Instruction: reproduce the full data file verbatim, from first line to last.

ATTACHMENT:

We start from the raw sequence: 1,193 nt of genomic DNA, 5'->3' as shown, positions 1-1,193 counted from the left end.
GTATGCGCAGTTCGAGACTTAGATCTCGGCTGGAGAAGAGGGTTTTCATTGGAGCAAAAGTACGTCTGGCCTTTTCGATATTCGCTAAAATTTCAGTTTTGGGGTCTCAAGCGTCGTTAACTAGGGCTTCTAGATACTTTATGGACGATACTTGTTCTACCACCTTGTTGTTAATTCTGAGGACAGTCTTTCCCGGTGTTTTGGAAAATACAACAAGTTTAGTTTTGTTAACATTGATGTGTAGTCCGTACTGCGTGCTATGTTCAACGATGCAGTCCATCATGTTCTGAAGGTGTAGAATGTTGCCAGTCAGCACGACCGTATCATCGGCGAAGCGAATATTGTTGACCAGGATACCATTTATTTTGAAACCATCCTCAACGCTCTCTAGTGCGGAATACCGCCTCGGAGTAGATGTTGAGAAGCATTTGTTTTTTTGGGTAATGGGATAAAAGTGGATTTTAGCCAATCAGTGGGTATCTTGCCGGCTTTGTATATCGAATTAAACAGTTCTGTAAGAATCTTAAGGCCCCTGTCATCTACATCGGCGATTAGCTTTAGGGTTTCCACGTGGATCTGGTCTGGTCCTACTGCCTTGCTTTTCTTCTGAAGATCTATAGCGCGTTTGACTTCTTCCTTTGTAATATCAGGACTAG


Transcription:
We start from the raw sequence: 1,193 nt of genomic DNA, 5'->3' as shown, positions 1-1,193 counted from the left end.
GTATGCGCAGTTCGAGACTTAGATCTCGGCTGGAGAAGAGGGTTTTCATTGGAGCAAAAGTACGTCTGGCCTTTTCGATATTCGCTAAAATTTCAGTTTTGGGGTCTCAAGCGTCGTTAACTAGGGCTTCTAGATACTTTATGGACGATACTTGTTCTACCACCTTGTTGTTAATTCTGAGGACAGTCTTTCCCGGTGTTTTGGAAAATACAACAAGTTTAGTTTTGTTAACATTGATGTGTAGTCCGTACTGCGTGCTATGTTCAACGATGCAGTCCATCATGTTCTGAAGGTGTAGAATGTTGCCAGTCAGCACGACCGTATCATCGGCGAAGCGAATATTGTTGACCAGGATACCATTTATTTTGAAACCATCCTCAACGCTCTCTAGTGCGGAATACCGCCTCGGAGTAGATGTTGAGAAGCATTTGTTTTTTTGGGTAATGGGATAAAAGTGGATTTTAGCCAATCAGTGGGTATCTTGCCGGCTTTGTATATCGAATTAAACAGTTCTGTAAGAATCTTAAGGCCCCTGTCATCTACATCGGCGATTAGCTTTAGGGTTTCCACGTGGATCTGGTCTGGTCCTACTGCCTTGCTTTTCTTCTGAAGATCTATAGCGCGTTTGACTTCTTCCTTTGTAATATCAGGACTAG